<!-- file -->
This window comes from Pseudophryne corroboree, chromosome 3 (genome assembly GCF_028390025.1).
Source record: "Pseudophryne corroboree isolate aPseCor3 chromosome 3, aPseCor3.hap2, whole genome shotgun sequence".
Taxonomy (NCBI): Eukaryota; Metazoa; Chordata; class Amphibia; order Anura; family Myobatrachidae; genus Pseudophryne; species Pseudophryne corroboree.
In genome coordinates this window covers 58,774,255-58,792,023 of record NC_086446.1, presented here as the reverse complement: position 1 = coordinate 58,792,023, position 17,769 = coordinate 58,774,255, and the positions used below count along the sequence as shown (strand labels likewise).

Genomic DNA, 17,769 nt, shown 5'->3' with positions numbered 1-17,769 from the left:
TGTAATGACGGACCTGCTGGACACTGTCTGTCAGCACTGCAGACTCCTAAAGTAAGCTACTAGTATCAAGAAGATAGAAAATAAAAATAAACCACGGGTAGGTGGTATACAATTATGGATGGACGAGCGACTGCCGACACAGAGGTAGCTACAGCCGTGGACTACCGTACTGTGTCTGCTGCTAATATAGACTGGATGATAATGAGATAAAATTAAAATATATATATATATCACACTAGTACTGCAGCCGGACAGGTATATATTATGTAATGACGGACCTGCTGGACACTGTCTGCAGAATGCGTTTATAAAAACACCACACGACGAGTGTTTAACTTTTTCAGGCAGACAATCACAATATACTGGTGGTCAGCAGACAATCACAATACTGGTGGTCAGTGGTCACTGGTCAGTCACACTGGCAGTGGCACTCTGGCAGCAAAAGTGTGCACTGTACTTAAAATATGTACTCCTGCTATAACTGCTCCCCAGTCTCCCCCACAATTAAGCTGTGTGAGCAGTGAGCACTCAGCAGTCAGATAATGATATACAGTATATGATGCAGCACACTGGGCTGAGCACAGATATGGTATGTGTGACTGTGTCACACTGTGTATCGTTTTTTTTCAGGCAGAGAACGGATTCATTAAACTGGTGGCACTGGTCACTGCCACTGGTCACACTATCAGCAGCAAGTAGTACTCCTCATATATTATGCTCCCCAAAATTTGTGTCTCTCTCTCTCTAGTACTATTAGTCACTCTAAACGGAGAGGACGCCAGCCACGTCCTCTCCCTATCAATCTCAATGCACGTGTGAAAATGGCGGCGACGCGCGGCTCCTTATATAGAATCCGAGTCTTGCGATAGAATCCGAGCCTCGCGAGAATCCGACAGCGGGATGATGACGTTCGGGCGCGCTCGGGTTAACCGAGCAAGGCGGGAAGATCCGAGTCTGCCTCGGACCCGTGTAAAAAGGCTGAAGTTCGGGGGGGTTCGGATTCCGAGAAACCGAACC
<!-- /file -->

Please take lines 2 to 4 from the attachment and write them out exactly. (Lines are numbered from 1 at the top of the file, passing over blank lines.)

Source record: "Pseudophryne corroboree isolate aPseCor3 chromosome 3, aPseCor3.hap2, whole genome shotgun sequence".
Taxonomy (NCBI): Eukaryota; Metazoa; Chordata; class Amphibia; order Anura; family Myobatrachidae; genus Pseudophryne; species Pseudophryne corroboree.
In genome coordinates this window covers 58,774,255-58,792,023 of record NC_086446.1, presented here as the reverse complement: position 1 = coordinate 58,792,023, position 17,769 = coordinate 58,774,255, and the positions used below count along the sequence as shown (strand labels likewise).